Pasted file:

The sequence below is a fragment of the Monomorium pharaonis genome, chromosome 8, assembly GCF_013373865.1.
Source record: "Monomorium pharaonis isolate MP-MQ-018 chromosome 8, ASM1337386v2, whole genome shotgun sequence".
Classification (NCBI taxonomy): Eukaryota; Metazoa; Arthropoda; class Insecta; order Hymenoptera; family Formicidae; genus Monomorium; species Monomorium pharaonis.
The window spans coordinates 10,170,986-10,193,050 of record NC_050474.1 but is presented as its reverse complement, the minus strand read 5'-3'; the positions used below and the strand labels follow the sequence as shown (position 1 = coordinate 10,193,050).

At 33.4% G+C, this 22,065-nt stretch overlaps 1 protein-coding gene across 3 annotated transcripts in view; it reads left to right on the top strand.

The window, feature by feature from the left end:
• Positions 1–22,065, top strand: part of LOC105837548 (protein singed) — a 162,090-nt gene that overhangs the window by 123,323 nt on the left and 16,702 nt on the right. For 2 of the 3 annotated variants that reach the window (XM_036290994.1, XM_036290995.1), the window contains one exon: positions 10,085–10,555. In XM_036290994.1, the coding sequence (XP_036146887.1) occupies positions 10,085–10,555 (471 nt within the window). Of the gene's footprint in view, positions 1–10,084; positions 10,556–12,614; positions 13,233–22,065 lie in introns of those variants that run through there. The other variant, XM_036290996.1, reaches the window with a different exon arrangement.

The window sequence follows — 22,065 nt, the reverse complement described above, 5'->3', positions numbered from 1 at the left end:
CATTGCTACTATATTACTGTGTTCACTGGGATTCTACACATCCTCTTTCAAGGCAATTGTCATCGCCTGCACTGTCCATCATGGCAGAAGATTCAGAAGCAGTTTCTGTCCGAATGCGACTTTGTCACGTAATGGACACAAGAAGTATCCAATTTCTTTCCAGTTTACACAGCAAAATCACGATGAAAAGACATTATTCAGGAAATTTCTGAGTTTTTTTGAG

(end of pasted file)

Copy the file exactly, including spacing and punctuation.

The sequence below is a fragment of the Monomorium pharaonis genome, chromosome 8, assembly GCF_013373865.1.
Source record: "Monomorium pharaonis isolate MP-MQ-018 chromosome 8, ASM1337386v2, whole genome shotgun sequence".
Classification (NCBI taxonomy): Eukaryota; Metazoa; Arthropoda; class Insecta; order Hymenoptera; family Formicidae; genus Monomorium; species Monomorium pharaonis.
The window spans coordinates 10,170,986-10,193,050 of record NC_050474.1 but is presented as its reverse complement, the minus strand read 5'-3'; the positions used below and the strand labels follow the sequence as shown (position 1 = coordinate 10,193,050).

At 33.4% G+C, this 22,065-nt stretch overlaps 1 protein-coding gene across 3 annotated transcripts in view; it reads left to right on the top strand.

The window, feature by feature from the left end:
• Positions 1–22,065, top strand: part of LOC105837548 (protein singed) — a 162,090-nt gene that overhangs the window by 123,323 nt on the left and 16,702 nt on the right. For 2 of the 3 annotated variants that reach the window (XM_036290994.1, XM_036290995.1), the window contains one exon: positions 10,085–10,555. In XM_036290994.1, the coding sequence (XP_036146887.1) occupies positions 10,085–10,555 (471 nt within the window). Of the gene's footprint in view, positions 1–10,084; positions 10,556–12,614; positions 13,233–22,065 lie in introns of those variants that run through there. The other variant, XM_036290996.1, reaches the window with a different exon arrangement.

The window sequence follows — 22,065 nt, the reverse complement described above, 5'->3', positions numbered from 1 at the left end:
CATTGCTACTATATTACTGTGTTCACTGGGATTCTACACATCCTCTTTCAAGGCAATTGTCATCGCCTGCACTGTCCATCATGGCAGAAGATTCAGAAGCAGTTTCTGTCCGAATGCGACTTTGTCACGTAATGGACACAAGAAGTATCCAATTTCTTTCCAGTTTACACAGCAAAATCACGATGAAAAGACATTATTCAGGAAATTTCTGAGTTTTTTTGAG